It says that the underlying pathophysiology involves disorders of the nervous system. And that's right, because the nervous system is inflamed in ME and therefore also belongs to pathophysiology. please also do not confuse pathophysiology with pathomechanism.


ICC are the evolution of the CCC and the CCC are from 2003. 16 years old. many studies are not included there. we would have been far more advanced in research if every researcher were to take on the ICC. instead, researchers use fukuda or SEID to recruit people with depression.
 
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Hip

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@Peter Pain, researchers do not use the IOM SEID criteria to recruit patients for studies, because the IOM criteria are not designed for research, they are designed only for clinical use in the doctor's office.

You have your own opinions on these various criteria, but they are just opinions. Some patients believe that the original Ramsey criteria for ME/CFS (which were created in the 1980s) are the only true criteria for ME, and that all the others, including the ICC and CCC, do not represent true ME. But again, that's just an opinion, not a fact.


One recent paper which examined the various ME/CFS diagnostic criteria concludes:
There is considerable ongoing discussion regarding the case criteria to use. With the release of the IOM’s clinical criteria, it was clear that these criteria would not be used as a research case definition.

Due to this, it is possible that many researchers will continue to use the Fukuda et al. case definition as a research criteria. However, it is also possible that some may now begin using the IOM clinical criteria for research purposes, or as in the present study, identify a smaller more impaired group of patients who are homebound.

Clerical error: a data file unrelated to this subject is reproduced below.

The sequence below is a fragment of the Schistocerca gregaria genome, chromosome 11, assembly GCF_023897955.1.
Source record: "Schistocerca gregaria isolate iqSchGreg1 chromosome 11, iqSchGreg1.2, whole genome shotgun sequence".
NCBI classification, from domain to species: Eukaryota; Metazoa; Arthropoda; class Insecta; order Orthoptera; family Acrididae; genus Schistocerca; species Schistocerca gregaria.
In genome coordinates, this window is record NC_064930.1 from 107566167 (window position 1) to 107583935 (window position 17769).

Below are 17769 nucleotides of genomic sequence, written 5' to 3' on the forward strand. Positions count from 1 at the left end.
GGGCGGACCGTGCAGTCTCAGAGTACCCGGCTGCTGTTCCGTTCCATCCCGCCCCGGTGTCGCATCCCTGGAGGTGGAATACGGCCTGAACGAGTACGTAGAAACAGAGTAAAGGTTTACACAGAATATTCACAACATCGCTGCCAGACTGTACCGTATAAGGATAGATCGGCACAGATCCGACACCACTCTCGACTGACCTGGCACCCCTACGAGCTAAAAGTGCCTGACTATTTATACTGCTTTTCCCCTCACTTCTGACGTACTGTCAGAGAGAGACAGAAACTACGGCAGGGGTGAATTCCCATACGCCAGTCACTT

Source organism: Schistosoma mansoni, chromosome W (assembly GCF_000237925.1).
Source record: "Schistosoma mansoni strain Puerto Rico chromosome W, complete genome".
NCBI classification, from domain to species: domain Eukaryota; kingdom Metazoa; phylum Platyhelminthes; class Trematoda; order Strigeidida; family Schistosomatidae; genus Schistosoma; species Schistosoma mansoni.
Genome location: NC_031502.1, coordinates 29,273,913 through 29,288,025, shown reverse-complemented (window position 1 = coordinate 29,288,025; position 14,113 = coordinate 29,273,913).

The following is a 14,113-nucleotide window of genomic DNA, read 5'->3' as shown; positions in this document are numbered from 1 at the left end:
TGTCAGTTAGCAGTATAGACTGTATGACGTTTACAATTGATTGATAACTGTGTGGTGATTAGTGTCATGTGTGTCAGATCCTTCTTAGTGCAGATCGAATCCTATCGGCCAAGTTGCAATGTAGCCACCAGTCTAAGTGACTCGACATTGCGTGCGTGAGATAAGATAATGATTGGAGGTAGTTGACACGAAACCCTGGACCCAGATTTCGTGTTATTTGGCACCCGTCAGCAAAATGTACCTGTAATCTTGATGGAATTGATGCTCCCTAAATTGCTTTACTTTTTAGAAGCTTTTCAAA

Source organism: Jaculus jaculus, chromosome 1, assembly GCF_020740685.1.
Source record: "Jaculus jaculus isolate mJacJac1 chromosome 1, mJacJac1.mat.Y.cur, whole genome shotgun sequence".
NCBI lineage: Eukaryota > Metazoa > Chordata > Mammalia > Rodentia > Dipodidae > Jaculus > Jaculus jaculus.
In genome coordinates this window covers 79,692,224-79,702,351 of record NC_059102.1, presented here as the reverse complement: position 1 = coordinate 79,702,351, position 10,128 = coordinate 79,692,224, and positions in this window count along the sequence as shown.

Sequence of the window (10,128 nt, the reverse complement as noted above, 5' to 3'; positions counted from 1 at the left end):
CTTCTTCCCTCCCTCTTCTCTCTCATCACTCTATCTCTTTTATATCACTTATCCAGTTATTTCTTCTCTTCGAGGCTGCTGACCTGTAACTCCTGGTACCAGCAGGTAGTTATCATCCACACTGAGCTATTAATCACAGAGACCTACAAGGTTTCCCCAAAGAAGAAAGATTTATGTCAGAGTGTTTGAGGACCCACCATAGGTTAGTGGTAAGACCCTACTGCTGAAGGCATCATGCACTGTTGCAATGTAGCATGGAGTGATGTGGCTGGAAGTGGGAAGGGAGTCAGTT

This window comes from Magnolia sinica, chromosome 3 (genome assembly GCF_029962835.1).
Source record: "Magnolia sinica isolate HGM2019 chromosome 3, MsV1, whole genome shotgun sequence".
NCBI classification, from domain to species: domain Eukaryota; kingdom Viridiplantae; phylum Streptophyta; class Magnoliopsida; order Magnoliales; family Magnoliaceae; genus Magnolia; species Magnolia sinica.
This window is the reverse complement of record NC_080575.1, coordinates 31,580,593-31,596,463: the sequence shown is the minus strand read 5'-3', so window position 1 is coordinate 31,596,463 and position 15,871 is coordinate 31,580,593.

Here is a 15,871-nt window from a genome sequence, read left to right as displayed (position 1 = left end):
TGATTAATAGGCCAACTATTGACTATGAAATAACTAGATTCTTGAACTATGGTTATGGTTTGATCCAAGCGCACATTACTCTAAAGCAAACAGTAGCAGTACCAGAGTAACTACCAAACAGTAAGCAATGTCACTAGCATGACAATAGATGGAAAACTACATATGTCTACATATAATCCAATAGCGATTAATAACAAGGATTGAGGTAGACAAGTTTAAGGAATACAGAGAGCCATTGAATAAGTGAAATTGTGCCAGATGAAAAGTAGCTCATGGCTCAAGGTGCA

Others might select other characteristics, such as research criteria that include those meeting IOM and also having Fibromyalgia or Multiple Chemical Sensitivities.

Alternatively, the research community might select one set of research criteria, either an empirically based one (though not the Reeves et al. criteria), the Myalgic Encephalomyalitis-International Consensus Criteria (ME-ICC), the Canadian Consensus Criteria (CCC), the Ramsay Criteria, or the IOM clinical criteria with more extensive and concretely specified exclusions.
 
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@Hip
The ICC is the latest consensus with 400 years of experience by the authors.
Anyone who has seen 50,000 ME patients knows what the symptoms are that are needed to diagnose.
Every ME patient knows that these criteria best describe the disease. everyone I've talked to and who certainly has ME says that and especially the most seriously ill.
why are you so against the ICC?

ICC:
"Accordingly An International Consensus Panel has been formed, the clinician, researcher, teacher
and an independent patient representative and whose goal is the development of
Criteria based on existing knowledge. 13 countries and a broad one
Spectrum of subjects were represented. Together, the members of the
Consensus Panel on more than 400 years of experience in the clinical and
Teaching, they have published hundreds of peer-reviewed publications, such as
50,000 ME patients were diagnosed and treated and several of the panel members were
already involved in the preparation of the earlier consensus criteria."